Thursday, June 07, 2007

That Barry Bonds (he's at least as well-known as Jimmy Choo), as old, frail and cantankerous as he may be, will break Hank Aaron's record of 755 career home runs is not at all problematic. Aaron's record is, to many, the single most prestigious mark in all of baseball. That is certainly debatable, but I would argue that the significance of records is immensely overstated. Aaron hit 755 home runs, but is not generally considered to be the greatest power hitter in baseball history. That honour belongs, and likely always will belong, to Babe Ruth.

Of course, it is certainly problematic that a prestigious honour is held by a player who is most likely a cheater, but are records really that significant? Records, when measuring a career, reward longevity over proficiency. This may help to explain Pete Rose's 4,256 hits or Ron Francis' 1,798 points. Records, when measuring a single season, reward anomalies of absurd proportions. Consider Earl Webb's 67 doubles in 1931 or Herman Moore's 123 receptions in 1995. Broadening our spectrum, Sammy Korir has run the second-fastest marathon ever, but no one considers him to be one of the greatest marathoners in history.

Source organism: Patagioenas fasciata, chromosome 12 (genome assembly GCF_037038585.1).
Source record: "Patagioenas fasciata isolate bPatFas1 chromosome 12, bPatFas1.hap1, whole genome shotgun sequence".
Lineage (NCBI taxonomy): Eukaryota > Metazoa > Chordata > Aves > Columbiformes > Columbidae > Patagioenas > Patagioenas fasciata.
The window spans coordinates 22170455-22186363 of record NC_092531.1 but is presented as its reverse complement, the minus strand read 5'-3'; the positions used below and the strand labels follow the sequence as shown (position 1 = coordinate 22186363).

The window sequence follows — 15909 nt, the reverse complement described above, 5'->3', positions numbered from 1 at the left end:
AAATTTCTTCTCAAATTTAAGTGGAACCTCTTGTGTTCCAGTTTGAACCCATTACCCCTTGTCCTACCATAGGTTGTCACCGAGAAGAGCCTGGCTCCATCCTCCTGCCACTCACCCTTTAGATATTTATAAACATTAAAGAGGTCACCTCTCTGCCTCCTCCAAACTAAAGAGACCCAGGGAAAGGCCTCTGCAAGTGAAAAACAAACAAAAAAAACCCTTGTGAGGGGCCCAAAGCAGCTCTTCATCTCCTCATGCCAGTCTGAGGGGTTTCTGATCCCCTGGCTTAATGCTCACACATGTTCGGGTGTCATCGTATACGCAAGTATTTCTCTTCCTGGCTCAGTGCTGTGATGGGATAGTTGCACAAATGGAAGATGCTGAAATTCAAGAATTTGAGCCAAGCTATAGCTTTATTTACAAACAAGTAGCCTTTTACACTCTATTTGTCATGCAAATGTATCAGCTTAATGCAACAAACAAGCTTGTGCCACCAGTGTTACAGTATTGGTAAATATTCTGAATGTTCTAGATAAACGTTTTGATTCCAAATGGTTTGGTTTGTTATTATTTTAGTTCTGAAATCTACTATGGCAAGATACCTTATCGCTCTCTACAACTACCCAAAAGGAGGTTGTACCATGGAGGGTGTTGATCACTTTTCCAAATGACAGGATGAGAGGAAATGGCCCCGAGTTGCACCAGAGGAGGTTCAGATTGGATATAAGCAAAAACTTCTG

Far more meaningful than records and statistics are, of course, true greatness. We know that Pete Rose wasn't as good as Ty Cobb, Ron Francis not as good as Mario Lemieux and Joe Montana was better than Dan Marino at just about everything. Worrying about who holds what record is moot, as moot as worrying that Charley Radbourn's 59 wins in 1884 overshadow Pedro Martinez or Greg Maddux. Having seen a player perform over his career and being able to interpret the significance of his statistics are far more important than the records he may happen to hold. Records are made to be broken, but they certainly aren't made to be revered.

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